Measuring outcomes of importance to women with stress urinary incontinence

Health Economics Research Unit, University of Aberdeen, Aberdeen, UK.
BJOG An International Journal of Obstetrics & Gynaecology (Impact Factor: 3.45). 05/2009; 116(5). DOI: 10.1111/j.1471-0528.2008.02106.x
Source: OAI


Objective To provide evidence on outcomes of importance to women who have stress urinary incontinence (SUI). The secondary aim was to identify additional outcomes that ought to be collected in future primary studies or in systematic reviews of the literature.
Design Questionnaire survey of a cohort of women with SUI.
Setting UK.
Sample A total of 188 women with SUI.
Methods Areas of importance to women who suffer from SUI were assessed using a patient generated index (PGI). In addition to the PGI, the questionnaire included the King’s Health Questionnaire (KHQ) and the EuroQol-5D (EQ-5D).
Main outcome measures PGI, EQ-5D and the KHQ.
Results In total, 38 different areas were reported by respondents on the PGI. PGI and EQ-5D scores were positively correlated and significant. Correlations between the seven domains of the KHQ and PGI were all negative, but only two were statistically significant: personal relationships and severity measures.
Conclusions The PGI succeeded in capturing a diverse range of outcomes of importance to women suffering with SUI. Given the limited correlation between the KHQ domains and the PGI and, in addition, that the areas mentioned in the PGI were not found to map well to the EQ-5D, the PGI in this instance may be capturing concerns of women who suffer from SUI, which are not captured by quality-of-life measures such as the EQ-5D.

Download full-text


Available from: Luke David Vale,
  • Source
    • "The correlations between EQ-5D and the individual ICS-QoL items were all in the expected direction but were not all statistically significant [8]. One study reported significant correlations in the expected direction for PGI and KHQ, but p-values were not specified [20]. Significant correlations were found with incontinence grade (p<0.05) "
    [Show abstract] [Hide abstract]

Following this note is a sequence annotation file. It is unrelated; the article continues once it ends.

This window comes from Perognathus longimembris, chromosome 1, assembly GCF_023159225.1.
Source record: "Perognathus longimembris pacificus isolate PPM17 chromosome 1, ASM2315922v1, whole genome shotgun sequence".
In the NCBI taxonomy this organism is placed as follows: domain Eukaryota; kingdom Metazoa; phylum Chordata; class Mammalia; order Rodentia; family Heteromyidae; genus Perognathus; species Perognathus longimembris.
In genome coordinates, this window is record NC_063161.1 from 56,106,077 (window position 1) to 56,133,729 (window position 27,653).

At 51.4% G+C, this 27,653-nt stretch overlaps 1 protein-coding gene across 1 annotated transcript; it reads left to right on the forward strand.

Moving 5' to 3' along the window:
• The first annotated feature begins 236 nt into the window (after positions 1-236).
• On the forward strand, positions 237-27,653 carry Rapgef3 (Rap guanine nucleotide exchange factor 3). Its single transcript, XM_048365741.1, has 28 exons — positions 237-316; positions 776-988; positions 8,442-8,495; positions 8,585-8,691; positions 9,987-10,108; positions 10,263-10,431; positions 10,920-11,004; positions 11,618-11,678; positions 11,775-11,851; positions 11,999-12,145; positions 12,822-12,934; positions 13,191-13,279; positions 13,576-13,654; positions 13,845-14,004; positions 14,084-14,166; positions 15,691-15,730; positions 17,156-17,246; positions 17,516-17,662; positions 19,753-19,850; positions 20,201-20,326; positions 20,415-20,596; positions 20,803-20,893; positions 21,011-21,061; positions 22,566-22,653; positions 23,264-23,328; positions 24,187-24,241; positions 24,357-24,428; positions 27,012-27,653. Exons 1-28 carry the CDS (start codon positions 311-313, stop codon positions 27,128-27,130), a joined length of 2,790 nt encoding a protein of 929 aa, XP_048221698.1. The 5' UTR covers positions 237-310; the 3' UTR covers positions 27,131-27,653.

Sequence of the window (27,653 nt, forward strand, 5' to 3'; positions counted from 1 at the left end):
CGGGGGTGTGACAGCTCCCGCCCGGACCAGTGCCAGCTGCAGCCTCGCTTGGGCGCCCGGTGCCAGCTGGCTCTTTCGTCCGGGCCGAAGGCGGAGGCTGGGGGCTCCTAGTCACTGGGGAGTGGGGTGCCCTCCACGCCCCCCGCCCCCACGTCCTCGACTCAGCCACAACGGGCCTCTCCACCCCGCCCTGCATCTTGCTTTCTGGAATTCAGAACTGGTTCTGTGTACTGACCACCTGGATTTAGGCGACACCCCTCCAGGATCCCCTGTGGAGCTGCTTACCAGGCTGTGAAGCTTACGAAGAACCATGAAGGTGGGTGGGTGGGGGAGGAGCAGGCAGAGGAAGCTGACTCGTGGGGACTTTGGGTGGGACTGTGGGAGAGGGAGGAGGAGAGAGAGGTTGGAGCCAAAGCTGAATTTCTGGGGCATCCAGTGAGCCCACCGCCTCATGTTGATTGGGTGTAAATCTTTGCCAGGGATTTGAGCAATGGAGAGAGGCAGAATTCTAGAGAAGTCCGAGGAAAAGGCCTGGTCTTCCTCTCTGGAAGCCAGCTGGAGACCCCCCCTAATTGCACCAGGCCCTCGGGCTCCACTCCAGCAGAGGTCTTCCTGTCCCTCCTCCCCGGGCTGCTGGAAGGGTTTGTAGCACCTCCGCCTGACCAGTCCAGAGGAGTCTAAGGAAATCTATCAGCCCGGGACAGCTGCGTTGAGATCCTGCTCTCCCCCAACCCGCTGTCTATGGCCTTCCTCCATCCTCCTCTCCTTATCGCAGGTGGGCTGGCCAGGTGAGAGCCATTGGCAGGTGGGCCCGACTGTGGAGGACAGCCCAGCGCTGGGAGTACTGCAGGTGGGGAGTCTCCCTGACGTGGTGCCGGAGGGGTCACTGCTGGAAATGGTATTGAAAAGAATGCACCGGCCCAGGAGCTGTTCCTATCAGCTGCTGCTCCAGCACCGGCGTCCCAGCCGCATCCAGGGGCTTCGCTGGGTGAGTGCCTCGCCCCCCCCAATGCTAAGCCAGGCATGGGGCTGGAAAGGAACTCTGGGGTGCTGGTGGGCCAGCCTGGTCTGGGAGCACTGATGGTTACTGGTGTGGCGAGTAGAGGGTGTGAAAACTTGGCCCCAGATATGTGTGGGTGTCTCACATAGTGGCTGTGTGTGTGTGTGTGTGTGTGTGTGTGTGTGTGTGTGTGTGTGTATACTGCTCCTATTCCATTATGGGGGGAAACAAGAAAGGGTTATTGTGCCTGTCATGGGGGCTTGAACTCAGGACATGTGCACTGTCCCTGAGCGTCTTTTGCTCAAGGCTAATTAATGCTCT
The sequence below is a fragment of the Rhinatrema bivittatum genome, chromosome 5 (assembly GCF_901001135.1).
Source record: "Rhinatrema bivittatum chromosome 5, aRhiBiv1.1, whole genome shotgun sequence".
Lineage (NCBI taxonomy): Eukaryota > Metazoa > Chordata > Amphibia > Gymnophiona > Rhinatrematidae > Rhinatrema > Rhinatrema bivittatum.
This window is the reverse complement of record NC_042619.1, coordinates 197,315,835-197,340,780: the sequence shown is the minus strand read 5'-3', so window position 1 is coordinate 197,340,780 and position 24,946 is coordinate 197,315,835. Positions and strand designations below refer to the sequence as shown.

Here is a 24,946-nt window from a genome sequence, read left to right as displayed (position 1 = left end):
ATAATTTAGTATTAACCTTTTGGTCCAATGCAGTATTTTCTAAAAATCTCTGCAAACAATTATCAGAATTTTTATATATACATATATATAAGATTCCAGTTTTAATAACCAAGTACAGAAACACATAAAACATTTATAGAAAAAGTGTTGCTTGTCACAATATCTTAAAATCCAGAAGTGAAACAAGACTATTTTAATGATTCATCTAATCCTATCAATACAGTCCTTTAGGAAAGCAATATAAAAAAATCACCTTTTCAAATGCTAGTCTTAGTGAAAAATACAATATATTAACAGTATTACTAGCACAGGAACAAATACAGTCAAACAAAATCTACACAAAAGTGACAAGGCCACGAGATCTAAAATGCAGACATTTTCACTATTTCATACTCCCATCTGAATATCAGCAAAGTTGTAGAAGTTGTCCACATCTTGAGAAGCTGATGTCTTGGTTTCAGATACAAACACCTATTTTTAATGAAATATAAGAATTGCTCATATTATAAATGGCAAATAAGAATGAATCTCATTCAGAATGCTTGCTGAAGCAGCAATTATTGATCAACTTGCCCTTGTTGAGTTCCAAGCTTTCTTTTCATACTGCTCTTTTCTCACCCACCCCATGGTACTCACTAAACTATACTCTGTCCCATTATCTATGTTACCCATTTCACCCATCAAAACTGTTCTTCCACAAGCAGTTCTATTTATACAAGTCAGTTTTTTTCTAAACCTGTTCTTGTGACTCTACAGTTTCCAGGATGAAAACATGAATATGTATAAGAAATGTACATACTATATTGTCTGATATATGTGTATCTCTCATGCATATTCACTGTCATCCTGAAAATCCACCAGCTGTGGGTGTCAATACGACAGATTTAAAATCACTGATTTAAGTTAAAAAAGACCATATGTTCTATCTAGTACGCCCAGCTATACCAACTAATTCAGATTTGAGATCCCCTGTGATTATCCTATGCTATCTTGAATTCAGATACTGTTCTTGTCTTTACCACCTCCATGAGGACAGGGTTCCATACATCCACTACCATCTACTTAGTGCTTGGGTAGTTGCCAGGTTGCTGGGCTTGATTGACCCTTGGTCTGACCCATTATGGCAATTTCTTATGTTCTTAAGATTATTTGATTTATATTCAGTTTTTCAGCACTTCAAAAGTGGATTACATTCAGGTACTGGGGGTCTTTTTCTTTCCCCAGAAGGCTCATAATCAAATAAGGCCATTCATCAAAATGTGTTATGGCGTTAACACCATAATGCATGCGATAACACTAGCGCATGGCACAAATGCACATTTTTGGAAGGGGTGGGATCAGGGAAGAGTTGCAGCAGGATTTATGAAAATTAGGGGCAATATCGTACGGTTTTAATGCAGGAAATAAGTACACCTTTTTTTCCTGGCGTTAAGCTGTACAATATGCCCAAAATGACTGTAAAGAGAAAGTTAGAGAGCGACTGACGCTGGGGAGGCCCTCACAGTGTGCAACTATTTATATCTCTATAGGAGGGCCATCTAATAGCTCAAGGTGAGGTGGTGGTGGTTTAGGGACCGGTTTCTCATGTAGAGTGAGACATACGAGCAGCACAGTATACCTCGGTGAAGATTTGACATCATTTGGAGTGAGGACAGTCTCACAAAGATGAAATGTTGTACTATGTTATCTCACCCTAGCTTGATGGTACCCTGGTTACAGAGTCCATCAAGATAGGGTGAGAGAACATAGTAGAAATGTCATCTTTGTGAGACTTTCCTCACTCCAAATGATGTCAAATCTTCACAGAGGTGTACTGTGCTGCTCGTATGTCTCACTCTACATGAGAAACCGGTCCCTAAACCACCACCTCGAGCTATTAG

ABSTRACT: Urinary incontinence can cause embarrassment and can impact on daily activities and quality of life. Generic health related quality of life instruments, such as the EQ-5D, are designed to be applicable across a variety of disease areas. However, it is sometimes claimed that they are not applicable to a certain disease area because they are missing a domain which directly captures the impact of that particular disease. For example, none of the domains of the EQ-5D relate directly to incontinence, although the impact of incontinence on quality of life may be expected to be picked up indirectly through changes in domains such as usual activities or anxiety/depression. The objective of this review was to examine the appropriateness of the EQ-5D in people with urinary incontinence by reviewing published evidence relating to the psychometric performance of the EQ-5D. A systematic search was conducted to identify studies reporting data that permitted assessment of the construct validity, responsiveness or reliability of the EQ-5D in people with urinary incontinence. Included papers were those that reported EQ-5D alongside other measures of health related quality of life or clinical measures in patients with urinary incontinence or in a broader population where results were reported for a subgroup of patients with urinary incontinence. Data were extracted and a narrative synthesis was undertaken. Seventeen papers were included in the review. In most of the tests performed, EQ-5D was consistent with clinical or disease specific outcome measures. The EQ-5D demonstrated validity in the majority of 'known group' comparisons, although statistical significance was not always reported. Correlations between the EQ-5D and disease specific outcomes were statistically significant and in the expected direction for most but not all of the disease specific instruments and clinical measures. For responsiveness, there was general agreement between changes in EQ-5D and changes in clinical or disease specific measures. Evidence on reliability was limited to one study. The EQ-5D was generally found to perform well on tests of construct validity, responsiveness and reliability, in people with urinary incontinence although no definitive conclusion can be made on its appropriateness based on these measures alone.